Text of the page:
A short follow-up of our previous post ‘Bank of Japan: backward guidance’.
As a reminder, in this process of ‘forward guidance in reverse’, we believe that the BoJ is running behind the curve instead of controlling it.
Please consider ‘BOJ Fires Warning at Bond Market With Unlimited Buying Plan’ :
“The Bank of Japan fired a warning shot at the government bond market Thursday, announcing its first offer to buy an unlimited amount of securities to maintain its yield-curve target.…“It’s a surprise that the BOJ took action today,” said Souichi Takeyama, a rates strategist at SMBC Nikko Securities Inc. in Tokyo, a unit of Japan’s second-biggest lender. “Markets won’t test levels above these fixed rates as these will be seen as reflecting the BOJ’s upper limit.…“The aim is to send a warning to markets about a significant surge in rates,” said Keiko Onogi, a fixed-income strategist at Daiwa Securities Co. in Tokyo. At the same time, “there are questions as to why the BOJ conducted this operation now, when the market had already stabilized after the surge in yields to yesterday,” she said.…Kuroda said in parliament following the announcement that the central bank won’t automatically allow Japanese rates to rise if rates rise in the U.S. He reiterated the BOJ is aiming for a 10-year yield of “about” zero percent, and that it can’t achieve a yield target of exactly one level.“It’s the strength of that stance rather than the actual levels at which the BOJ offered to buy the debt that’s pulling down yields.”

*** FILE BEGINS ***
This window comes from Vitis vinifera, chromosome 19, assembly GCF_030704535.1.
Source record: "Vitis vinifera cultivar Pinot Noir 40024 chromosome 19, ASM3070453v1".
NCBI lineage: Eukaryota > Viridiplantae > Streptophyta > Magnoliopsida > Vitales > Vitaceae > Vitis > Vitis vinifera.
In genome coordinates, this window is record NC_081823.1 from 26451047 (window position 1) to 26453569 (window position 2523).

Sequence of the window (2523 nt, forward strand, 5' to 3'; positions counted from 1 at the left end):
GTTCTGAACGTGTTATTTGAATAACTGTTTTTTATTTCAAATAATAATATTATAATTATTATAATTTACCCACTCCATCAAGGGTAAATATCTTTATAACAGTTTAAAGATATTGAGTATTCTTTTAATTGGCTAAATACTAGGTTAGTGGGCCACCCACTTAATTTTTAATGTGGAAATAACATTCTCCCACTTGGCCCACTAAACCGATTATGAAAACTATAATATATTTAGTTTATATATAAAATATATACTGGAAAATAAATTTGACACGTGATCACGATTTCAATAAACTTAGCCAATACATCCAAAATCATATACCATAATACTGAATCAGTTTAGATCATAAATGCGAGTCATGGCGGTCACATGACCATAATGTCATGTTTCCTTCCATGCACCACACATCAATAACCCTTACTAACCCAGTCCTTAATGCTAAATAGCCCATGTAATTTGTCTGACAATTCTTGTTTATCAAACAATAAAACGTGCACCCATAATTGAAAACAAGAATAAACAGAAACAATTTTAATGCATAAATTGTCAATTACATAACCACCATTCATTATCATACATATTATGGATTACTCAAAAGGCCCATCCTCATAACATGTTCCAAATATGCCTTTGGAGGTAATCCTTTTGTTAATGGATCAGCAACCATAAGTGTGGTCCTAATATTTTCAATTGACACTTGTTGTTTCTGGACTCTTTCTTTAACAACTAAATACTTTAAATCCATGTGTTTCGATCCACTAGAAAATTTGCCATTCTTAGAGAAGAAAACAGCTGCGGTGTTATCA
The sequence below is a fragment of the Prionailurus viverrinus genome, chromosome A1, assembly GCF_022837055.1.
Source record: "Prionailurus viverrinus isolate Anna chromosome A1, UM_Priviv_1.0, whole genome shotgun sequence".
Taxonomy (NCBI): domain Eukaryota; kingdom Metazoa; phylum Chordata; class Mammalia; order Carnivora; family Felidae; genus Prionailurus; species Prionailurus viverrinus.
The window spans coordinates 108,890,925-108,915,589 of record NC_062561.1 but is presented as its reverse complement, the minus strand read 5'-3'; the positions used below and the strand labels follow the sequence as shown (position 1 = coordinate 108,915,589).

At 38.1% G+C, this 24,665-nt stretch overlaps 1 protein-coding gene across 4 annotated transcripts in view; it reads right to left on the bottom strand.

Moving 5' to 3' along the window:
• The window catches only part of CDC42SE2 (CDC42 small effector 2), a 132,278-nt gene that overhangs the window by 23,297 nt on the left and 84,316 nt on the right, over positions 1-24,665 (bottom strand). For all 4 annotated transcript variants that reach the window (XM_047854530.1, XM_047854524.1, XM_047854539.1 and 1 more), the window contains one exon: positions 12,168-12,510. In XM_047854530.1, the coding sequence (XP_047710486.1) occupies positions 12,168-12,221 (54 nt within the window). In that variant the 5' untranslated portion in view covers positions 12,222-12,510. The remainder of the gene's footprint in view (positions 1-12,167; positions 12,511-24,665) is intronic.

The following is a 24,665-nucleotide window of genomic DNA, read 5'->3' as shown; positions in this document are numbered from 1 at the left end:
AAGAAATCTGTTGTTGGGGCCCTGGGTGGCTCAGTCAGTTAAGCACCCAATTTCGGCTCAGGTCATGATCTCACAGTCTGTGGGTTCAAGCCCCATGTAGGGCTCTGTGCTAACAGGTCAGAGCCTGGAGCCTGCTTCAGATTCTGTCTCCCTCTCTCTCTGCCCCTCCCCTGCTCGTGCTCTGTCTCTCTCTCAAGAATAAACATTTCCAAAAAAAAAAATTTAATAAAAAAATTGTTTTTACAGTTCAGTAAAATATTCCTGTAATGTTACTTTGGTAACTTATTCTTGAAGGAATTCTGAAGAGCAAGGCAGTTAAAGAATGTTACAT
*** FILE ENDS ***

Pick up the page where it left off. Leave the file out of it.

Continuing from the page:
“The strength of that stance”, really ?
We suggest :
– Q: what happens when the forward guidance bubble finally bursts ?
– A: a massive repricing of (sovereign) credit risk.
– Q: is there a chance to escape the current repricing ? What about Japan ?
– A: nope. The BoJ may pretend, reassess and adapt however.
– Q: what are the effects of an interest rate shock on the economy ?
– A: once the election dust settles we may soon find out: tougher financial, public and real conditions. This is part of a larger normalization process.
– Q: isn’t growth going to rebound as a result of fiscal policies ?
– A: at which cost ?
Back to the first answer …